Pam, our old border collie Lottie, and I are fortunate enough to have settled into a beachside suburb of Hobart. The beach is one of our chief joys. Pam loves a brisk walk along the sand for exercise after a day in the office. Lottie delights in her morning exercise fetching a ball, investigating all the smells and herding up the waves breaking on the shore. My joy is a daily swim. Regardless of the temperature or the wind conditions what keeps me doing this day in day out is joy. I always do some backstroke and that’s often when I experience the serendipities of a cormorant popping up near me, or the sight of snow on the mountain, or the sunlight streaming down through a break in the clouds, or a giant gull flying overhead.
To cap it all there’s the predictable sense of euphoria when I wade out of the water. The great thing is that the lower the temperature the bigger the endorphin hit. Currently the water in southern Tasmania is a passable 16 or 17 degrees Centigrade but by late winter it drops to about 11 degrees. Wetsuits spoil the fun. The secret is just to wear a couple of silicone caps to stop brain freeze and to count my strokes: 750 from the boat ramp to the Point and 750 back. The counting is to prevent mindfulness. Mindfulness is overrated, particularly mindfulness of the numbness of my toes and the burning sensation of my skin. I have learned that the problem is not the temperature of the water but the fear in my mind. So I’ve reprogrammed my thinking by banishing the “c” word (cold) and the “f” word (freezing) from my self-talk and recognising that they just mean lack of heat which my body is a great source of.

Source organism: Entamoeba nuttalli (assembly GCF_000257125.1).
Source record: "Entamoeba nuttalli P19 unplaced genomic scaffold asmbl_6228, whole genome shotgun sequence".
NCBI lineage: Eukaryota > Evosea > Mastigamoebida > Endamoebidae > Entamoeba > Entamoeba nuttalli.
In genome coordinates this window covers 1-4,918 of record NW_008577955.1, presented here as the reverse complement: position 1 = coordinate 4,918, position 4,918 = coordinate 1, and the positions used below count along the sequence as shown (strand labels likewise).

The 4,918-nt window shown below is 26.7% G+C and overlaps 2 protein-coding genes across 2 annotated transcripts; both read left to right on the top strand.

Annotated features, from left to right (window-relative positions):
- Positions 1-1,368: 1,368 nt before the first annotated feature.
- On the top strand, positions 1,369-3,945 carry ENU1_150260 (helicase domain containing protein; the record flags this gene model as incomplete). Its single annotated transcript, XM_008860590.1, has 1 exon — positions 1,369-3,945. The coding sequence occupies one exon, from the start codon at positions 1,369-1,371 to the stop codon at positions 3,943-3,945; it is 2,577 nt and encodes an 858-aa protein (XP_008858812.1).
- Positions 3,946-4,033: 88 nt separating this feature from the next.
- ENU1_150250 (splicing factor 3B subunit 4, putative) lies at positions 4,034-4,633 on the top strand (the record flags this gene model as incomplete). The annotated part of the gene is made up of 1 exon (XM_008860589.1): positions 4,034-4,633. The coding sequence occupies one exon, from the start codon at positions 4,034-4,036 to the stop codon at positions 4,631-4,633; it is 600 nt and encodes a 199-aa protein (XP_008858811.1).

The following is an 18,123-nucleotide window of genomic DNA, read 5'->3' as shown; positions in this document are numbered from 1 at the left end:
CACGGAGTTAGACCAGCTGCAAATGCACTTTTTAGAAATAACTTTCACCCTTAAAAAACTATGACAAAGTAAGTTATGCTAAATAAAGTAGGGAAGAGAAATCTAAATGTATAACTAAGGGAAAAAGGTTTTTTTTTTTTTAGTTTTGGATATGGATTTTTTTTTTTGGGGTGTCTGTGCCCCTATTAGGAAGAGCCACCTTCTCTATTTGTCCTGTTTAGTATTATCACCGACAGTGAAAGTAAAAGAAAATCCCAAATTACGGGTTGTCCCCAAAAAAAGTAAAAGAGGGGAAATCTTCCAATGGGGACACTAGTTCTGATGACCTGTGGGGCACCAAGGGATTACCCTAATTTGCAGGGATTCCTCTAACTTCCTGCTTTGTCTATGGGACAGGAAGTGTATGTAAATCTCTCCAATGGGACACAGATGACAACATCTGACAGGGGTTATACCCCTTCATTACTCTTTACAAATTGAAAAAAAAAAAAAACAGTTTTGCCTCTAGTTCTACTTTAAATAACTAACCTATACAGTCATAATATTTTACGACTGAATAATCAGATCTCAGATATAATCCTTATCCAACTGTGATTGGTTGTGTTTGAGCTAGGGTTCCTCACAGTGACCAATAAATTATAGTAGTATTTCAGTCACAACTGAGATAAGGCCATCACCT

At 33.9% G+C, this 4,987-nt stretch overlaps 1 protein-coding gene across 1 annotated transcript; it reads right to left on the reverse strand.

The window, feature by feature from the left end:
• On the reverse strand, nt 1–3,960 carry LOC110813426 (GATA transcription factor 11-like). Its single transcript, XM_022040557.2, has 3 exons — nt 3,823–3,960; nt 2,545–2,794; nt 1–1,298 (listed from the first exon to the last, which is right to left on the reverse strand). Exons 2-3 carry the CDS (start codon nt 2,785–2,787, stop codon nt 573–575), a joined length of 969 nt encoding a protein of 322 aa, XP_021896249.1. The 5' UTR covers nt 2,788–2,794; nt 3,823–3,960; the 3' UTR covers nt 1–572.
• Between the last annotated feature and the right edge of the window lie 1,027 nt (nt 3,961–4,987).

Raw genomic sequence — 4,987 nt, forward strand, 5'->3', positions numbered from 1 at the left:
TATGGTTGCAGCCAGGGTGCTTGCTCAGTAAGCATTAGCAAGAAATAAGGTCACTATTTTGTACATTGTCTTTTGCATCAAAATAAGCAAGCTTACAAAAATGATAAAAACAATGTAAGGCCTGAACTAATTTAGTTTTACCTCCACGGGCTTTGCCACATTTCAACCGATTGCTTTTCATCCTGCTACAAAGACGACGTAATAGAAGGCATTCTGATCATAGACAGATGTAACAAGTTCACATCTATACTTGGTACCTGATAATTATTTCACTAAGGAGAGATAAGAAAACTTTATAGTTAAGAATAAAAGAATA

It’s also joy that every year makes me look forward to celebrating Easter. I never tire of hearing the stories of the joy that Jesus’ friends experienced when he caught them by surprise. There’s the poignancy of Mary Magdalene weeping at the empty tomb in the garden hearing the gardener call her by name. There’s the spine-tingling description of the couple at Emmaus at supper with the surprise guest. There’s that aha moment in the fishing boat on the lake at dawn when Peter recognises the stranger on the shore and dives overboard. These stories resonate because Jesus still turns up when we least expect him.
But these encounters with Jesus were only a surprise because of what had happened to Jesus on the Good Friday. Betrayed by a follower, deserted by his closest friends, tried and tortured by his enemies, dying in pain and buried in a cold, dark tomb. His friends were devastated, inconsolable. So when Jesus appeared to them there was shocked disbelief before there was joy. At the first Easter death, evil and sin were conquered. They still exist but their icy grip on the human heart has been broken. Now we can see them not as forces but as absences. Evil is but the absence of goodness, sin is but the absence of love and death is but a passing to eternal life. This is the joy-filled message for those who embrace the truth of Easter.
For more information and to join the daily prayers and weekly online services go to: https://www.allsaintsjakarta.org/